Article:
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24. Irruption of Syrianus.

This were sufficient to put a stop to the madness of these impious men, and to prove that their desire is for nothing else, but only through a love of contention to utter revilings and insults. But forasmuch as having once dared to fight against Christ, they have now become officious, let them enquire and learn into the manner of my withdrawal from their own friends. For the Arians were mixed with the soldiers in order to exasperate them against me, and, as they were unacquainted with my person, to point me out to them. And although they are destitute of all feelings of compassion, yet when they hear the circumstances they will surely be quiet for very shame. It was now night 1500 , and some of the people were keeping a vigil preparatory to a communion on the morrow, when the General Syrianus suddenly came upon us with more than five thousand soldiers, having arms and drawn swords, bows, spears, and clubs, as I have related above. With these he surrounded the Church, stationing his soldiers near at hand, in order that no one might be able to leave the Church and pass by them. Now I considered that it would be unreasonable in me to desert the people during such a disturbance, and not to endanger myself in their behalf; therefore I sat down upon my throne, and desired the Deacon to read a Psalm, and the people to answer, ‘For His mercy endureth for ever 1501 ,’ and then all to withdraw and depart home. But the General having now p. 264 made a forcible entry, and the soldiers having surrounded the sanctuary for the purpose of apprehending us, the Clergy and those of the laity, who were still there, cried out, and demanded that we too should withdraw. But I refused, declaring that I would not do so, until they had retired one and all. Accordingly I stood up, and having bidden prayer, I then made my request of them, that all should depart before me, saying that it was better that my safety should be endangered, than that any of them should receive hurt. So when the greater part had gone forth, and the rest were following, the monks who were there with us and certain of the Clergy came up and dragged us away. And thus (Truth is my witness), while some of the soldiers stood about the sanctuary, and others were going round the Church, we passed through, under the Lord’s guidance, and with His protection withdrew without observation, greatly glorifying God that we had not betrayed the people, but had first sent them away, and then had been able to save ourselves, and to escape the hands of them which sought after us.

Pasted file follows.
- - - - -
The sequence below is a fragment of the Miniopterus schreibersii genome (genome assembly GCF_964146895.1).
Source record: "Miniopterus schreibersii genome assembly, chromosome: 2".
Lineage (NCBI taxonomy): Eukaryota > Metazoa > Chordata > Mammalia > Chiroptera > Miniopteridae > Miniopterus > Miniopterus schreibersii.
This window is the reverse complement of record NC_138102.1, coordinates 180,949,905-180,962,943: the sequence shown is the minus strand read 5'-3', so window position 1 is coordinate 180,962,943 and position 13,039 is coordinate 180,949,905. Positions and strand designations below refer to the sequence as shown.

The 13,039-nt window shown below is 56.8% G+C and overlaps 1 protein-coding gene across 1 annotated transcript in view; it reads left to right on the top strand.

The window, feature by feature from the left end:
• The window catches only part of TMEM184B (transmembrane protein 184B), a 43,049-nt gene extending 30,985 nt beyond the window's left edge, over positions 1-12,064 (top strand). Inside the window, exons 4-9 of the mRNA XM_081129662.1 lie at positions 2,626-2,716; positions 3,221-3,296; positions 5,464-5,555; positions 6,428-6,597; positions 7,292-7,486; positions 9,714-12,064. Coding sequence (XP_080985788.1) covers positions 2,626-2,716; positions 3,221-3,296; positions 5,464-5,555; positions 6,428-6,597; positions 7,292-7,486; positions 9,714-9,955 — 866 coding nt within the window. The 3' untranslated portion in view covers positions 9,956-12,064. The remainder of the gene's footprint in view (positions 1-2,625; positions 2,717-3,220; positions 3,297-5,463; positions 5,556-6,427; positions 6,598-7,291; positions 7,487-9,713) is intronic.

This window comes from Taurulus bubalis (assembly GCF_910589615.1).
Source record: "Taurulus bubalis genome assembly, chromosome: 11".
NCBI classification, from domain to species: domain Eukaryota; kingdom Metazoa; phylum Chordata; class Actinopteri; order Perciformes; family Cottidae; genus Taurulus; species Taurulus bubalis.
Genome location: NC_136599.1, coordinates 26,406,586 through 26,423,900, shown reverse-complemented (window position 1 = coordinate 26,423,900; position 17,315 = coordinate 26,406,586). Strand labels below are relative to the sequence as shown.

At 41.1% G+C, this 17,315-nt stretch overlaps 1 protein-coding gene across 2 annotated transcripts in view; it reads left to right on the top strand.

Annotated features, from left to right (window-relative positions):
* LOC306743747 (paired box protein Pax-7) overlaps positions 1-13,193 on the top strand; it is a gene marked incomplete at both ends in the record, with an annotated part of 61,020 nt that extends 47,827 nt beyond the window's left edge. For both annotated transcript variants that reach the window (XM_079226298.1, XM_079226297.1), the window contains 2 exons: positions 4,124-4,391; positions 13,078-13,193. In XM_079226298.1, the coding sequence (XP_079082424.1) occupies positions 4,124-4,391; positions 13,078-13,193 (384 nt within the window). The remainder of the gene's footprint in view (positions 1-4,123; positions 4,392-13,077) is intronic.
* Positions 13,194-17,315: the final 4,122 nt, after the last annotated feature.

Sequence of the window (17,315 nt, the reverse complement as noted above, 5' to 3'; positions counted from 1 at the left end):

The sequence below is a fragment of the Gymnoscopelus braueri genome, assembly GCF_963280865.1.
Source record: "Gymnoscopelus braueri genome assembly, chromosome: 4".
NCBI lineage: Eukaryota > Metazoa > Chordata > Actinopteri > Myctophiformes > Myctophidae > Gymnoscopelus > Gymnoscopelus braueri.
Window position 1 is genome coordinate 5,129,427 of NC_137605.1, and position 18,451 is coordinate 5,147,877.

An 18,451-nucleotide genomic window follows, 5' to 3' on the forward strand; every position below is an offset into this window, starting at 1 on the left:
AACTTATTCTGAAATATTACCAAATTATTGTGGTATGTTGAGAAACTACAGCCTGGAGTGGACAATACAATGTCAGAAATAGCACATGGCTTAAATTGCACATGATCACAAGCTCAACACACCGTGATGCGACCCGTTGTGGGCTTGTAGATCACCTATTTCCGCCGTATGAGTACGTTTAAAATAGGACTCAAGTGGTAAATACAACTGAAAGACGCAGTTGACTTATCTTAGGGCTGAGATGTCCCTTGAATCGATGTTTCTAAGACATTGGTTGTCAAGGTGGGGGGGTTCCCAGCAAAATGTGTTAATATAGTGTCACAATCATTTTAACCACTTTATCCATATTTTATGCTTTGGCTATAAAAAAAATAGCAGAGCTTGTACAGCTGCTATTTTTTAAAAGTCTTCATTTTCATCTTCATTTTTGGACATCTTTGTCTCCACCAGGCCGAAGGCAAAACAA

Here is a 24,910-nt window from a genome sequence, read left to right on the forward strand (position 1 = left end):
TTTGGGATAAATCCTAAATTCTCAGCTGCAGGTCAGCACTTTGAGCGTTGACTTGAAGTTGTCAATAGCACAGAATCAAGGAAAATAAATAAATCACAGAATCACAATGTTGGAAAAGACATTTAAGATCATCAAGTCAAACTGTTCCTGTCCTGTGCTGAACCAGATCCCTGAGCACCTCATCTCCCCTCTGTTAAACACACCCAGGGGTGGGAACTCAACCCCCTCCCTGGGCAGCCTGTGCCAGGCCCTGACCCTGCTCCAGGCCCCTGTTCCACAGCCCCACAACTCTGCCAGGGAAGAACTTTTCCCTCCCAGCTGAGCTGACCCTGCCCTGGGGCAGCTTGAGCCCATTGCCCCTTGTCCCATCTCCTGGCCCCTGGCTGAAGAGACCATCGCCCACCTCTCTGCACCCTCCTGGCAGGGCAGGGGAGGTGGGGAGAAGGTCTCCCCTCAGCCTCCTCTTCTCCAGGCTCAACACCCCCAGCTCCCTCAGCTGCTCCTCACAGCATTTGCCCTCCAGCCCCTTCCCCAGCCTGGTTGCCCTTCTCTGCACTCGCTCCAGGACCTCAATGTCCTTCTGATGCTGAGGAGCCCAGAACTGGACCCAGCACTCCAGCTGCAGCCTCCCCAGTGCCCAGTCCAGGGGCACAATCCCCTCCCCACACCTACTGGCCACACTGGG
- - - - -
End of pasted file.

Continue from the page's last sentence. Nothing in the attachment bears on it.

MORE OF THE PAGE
Apol. Const. 25.


Ps. cxxxvi. 1 [on psalmody at Alexandria, cf. Aug. Conf. x. 33.]

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